August 7, 2013 9:43:22 AM
The 10th annual Caledonia Days is a little more than two months away and organizers say plans for the two-day fall festival are falling into place.
Plans for the event were announced during Tuesday's meeting of the board of aldermen.
Skylar Laine, a former American Idol finalist, will headline the festival's kickoff concert on Friday, Oct. 18.
The concert will take place at Ola J. Pickett Park. It will begin at 7 p.m. with Vernon, Ala.,-based band Win Wheel opening the show and Laine going on at 8:30 p.m.
"This is our 10th annual festival, so this is going to be a special one," Tami McCool, a Caledonia Days committee member, told the aldermen.
Laine is a former Mississippi resident who now lives in Nashville. She reached the finals of American Idol's 11th season in 2012 and recently released her first album.
McCool said the event will appeal to a broad range of ages.
During the opening night's music performances there will be a children's area with rides, games and concession. After Laine's performance a firework show will be held at 9:45 p.m.
On Saturday, Oct. 19, things will begin at 8 a.m. The second day includes a 5K run, a dice run, a car and tractor show, a lawnmower race and a pet parade, McCool said.
Booths for food and craft vendors will be open through the day and local music performers will play on the festival's center stage.
The Columbus-Lowndes Convention and Visitors Bureau is a co-sponsor of the fall festival.
"Caledonia Days has grown in popularity to become a beloved family tradition for residents throughout the region," said Nancy Carpenter, director of the Columbus-Lowndes CVB.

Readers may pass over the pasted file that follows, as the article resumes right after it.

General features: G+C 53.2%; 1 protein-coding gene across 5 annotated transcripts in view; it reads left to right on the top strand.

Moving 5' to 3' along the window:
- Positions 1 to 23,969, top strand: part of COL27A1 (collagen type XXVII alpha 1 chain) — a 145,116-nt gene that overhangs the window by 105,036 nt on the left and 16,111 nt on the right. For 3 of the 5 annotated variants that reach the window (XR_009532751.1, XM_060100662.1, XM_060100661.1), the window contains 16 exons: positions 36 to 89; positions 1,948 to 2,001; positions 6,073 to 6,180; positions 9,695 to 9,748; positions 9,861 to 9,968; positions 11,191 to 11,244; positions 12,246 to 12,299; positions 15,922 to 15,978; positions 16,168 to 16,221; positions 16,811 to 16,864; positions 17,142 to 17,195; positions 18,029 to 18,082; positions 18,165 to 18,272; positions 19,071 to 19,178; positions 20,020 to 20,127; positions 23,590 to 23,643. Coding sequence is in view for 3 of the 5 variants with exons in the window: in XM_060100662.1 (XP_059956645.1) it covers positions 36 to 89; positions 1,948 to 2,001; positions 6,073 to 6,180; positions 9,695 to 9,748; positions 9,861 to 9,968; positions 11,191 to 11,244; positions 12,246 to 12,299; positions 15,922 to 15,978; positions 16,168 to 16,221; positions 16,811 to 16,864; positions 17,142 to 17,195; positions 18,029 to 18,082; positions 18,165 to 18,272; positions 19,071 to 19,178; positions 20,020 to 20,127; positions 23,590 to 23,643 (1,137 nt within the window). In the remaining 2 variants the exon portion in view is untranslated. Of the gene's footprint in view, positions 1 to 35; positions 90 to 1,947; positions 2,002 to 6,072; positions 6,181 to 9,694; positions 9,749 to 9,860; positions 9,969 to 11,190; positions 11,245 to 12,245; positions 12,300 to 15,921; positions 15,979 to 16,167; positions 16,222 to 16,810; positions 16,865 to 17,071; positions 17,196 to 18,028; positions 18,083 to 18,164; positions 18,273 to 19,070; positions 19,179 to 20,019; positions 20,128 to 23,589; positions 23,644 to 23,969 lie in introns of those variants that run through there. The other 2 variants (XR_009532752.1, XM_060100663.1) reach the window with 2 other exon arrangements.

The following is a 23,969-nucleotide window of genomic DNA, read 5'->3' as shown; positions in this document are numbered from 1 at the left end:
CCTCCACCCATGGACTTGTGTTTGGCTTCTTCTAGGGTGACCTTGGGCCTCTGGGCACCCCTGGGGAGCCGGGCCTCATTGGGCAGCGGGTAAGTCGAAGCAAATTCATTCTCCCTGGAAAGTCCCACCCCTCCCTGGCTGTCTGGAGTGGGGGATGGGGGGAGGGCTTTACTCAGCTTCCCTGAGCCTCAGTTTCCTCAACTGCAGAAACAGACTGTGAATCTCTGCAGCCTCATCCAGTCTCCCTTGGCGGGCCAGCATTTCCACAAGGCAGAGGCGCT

In other business, the town is also considering tightening control over Ola J. Pickett Park.
Park director Allan Glenn said the town needs to consider "taking more control" of the five ball fields at Ola J. Pickett Park.
"We've got to control it somehow," Glenn told the board. "I don't want to hurt anyone's feelings out there and I want to keep the harmony going, but I think it's come a time, we're going to have to do something."
The park's five fields, used for baseball, softball and soccer, are equipped with lights and Glenn said people are "coming in after hours...and leaving lights on and not turning them off."
Glenn said he routinely receives phone calls from citizens who pass by the fields late at night and see that the lights are on and no one is using the fields.
"What I would propose is letting me put locks on the controls," Glenn said, adding that the lights are "getting up in age."
Glenn also said there have been incidents of field abuse. He said he recently had to take "two of three" loads of sand into one of the fields to fill in holes left near a home plate.
Caledonia Head Marshal Ben Kilgore added that he "runs them out of there all the time" late at night.
Mayor Bill Lawrence floated the idea of putting a 10 p.m. curfew on the park unless it is being used for a special function.
"It would give us more authority," Lawrence said. "That would help some with what he's talking about."
Alderman Brenda Willis suggested that Kilgore and Glenn get together and work out what could be placed on signs to be posted at the park, such as 10 p.m. closure and a ban on alcohol.
As far as tackling the lights issue, Alderman Quinn Parham and Glenn are going to explore putting a timer system on the lights.
Lawrence said the aldermen plan to discuss the situation over the coming weeks and bring their findings to the aldermen at a future board meeting.
William Browning was managing editor for The Dispatch until June 2016.
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